Prerequisites: MATH 2181 or concurrent, Upper Division eligibility.

BUSA 3055. Quantitative Analysis Bus Prob. 3-0-3 Units.

Develops analytical skills for business decision making using Microsoft Excel. Topics include time-series forecasting, profit models, optimization, simulation and decision analysis. Excel is used in all of the aforementioned topics extensively. (F (Day & Evening), S (Day & Evening))
Prerequisites: ACCT 2102, BUSA 2201, BUSA 2850, and ECON 2106, and earn a C in all prerequisite business course before moving to subsequent courses.

BUSA 3060. Business Law. 3-0-3 Units.

Covers the source of law and courts, and introduces tort law along with the historical, economic, political and ethical considerations in business and the impact of regulatory and administrative law on business. Topics include property law, contracts, and environmental issues. (F (Evening), S (Day))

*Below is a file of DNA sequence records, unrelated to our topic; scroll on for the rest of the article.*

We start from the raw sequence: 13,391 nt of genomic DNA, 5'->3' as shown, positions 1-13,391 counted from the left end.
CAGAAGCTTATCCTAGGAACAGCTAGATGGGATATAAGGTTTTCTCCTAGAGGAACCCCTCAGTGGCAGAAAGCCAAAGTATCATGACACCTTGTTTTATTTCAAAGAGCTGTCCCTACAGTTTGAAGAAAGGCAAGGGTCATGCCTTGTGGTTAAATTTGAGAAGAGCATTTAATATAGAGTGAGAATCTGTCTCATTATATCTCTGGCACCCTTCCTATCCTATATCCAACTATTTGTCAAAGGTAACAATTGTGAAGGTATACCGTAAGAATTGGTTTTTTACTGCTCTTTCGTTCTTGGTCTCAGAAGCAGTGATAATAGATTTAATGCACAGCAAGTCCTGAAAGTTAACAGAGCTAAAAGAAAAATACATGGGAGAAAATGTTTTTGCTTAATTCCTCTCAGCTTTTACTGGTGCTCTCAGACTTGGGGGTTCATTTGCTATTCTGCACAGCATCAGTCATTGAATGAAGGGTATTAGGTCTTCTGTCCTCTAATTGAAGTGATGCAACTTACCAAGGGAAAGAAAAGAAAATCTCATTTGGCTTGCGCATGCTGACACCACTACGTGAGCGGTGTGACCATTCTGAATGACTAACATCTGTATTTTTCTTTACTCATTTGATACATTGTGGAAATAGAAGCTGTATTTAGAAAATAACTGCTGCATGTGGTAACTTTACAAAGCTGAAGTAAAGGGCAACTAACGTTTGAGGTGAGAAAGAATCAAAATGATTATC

Prerequisites: BUSA 2106, ECON 2105, ECON 2106, and earn a C in all prerequisite business course before moving to subsequent courses.

BUSA 3070. Business Ethics. 3-0-3 Units.

Defines ethics, explores models of personal ethics, and reviews ethics in a variety of professional fields. In addition the course examines the relationship between business ethics and corporate social responsibility. Topics include corporate governance, trust and honesty in business, the role of ethics in managerial decision-making and behavior, the ethical use of information, and international ethics. (F (Day), S (Evening), M(O))
Prerequisites: BUSA 2106, ECON 2105, ECON 2106, and earn a C in all prerequisite business course before moving to subsequent courses.

BUSA 3301. Business Communications. 3-0-3 Units.